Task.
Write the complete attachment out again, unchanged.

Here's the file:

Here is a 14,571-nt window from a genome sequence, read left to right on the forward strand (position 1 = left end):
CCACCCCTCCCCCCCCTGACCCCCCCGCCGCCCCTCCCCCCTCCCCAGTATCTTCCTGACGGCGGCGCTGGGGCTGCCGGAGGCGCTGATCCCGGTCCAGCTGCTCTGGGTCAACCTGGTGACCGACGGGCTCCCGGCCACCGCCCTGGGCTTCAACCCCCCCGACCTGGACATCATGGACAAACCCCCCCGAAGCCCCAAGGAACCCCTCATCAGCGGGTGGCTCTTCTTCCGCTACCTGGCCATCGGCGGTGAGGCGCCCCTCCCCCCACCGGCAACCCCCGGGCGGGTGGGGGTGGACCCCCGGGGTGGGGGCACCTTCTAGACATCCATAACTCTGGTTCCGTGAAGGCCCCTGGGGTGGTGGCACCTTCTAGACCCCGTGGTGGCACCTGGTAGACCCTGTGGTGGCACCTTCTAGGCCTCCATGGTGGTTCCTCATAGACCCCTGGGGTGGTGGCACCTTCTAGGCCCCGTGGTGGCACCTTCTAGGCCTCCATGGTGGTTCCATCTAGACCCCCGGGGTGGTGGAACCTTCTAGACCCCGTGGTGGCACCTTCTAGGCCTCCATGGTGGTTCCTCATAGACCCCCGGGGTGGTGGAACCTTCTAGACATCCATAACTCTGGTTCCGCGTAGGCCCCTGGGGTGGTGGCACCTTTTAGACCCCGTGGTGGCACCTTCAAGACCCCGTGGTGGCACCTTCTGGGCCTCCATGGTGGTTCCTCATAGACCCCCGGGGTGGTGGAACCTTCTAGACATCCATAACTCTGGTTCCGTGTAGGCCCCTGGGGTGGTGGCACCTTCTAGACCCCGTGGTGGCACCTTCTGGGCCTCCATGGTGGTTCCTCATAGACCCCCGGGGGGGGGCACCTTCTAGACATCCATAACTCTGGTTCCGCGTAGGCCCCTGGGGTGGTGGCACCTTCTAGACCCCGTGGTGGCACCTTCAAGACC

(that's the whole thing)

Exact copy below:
Here is a 14,571-nt window from a genome sequence, read left to right on the forward strand (position 1 = left end):
CCACCCCTCCCCCCCCTGACCCCCCCGCCGCCCCTCCCCCCTCCCCAGTATCTTCCTGACGGCGGCGCTGGGGCTGCCGGAGGCGCTGATCCCGGTCCAGCTGCTCTGGGTCAACCTGGTGACCGACGGGCTCCCGGCCACCGCCCTGGGCTTCAACCCCCCCGACCTGGACATCATGGACAAACCCCCCCGAAGCCCCAAGGAACCCCTCATCAGCGGGTGGCTCTTCTTCCGCTACCTGGCCATCGGCGGTGAGGCGCCCCTCCCCCCACCGGCAACCCCCGGGCGGGTGGGGGTGGACCCCCGGGGTGGGGGCACCTTCTAGACATCCATAACTCTGGTTCCGTGAAGGCCCCTGGGGTGGTGGCACCTTCTAGACCCCGTGGTGGCACCTGGTAGACCCTGTGGTGGCACCTTCTAGGCCTCCATGGTGGTTCCTCATAGACCCCTGGGGTGGTGGCACCTTCTAGGCCCCGTGGTGGCACCTTCTAGGCCTCCATGGTGGTTCCATCTAGACCCCCGGGGTGGTGGAACCTTCTAGACCCCGTGGTGGCACCTTCTAGGCCTCCATGGTGGTTCCTCATAGACCCCCGGGGTGGTGGAACCTTCTAGACATCCATAACTCTGGTTCCGCGTAGGCCCCTGGGGTGGTGGCACCTTTTAGACCCCGTGGTGGCACCTTCAAGACCCCGTGGTGGCACCTTCTGGGCCTCCATGGTGGTTCCTCATAGACCCCCGGGGTGGTGGAACCTTCTAGACATCCATAACTCTGGTTCCGTGTAGGCCCCTGGGGTGGTGGCACCTTCTAGACCCCGTGGTGGCACCTTCTGGGCCTCCATGGTGGTTCCTCATAGACCCCCGGGGGGGGGCACCTTCTAGACATCCATAACTCTGGTTCCGCGTAGGCCCCTGGGGTGGTGGCACCTTCTAGACCCCGTGGTGGCACCTTCAAGACC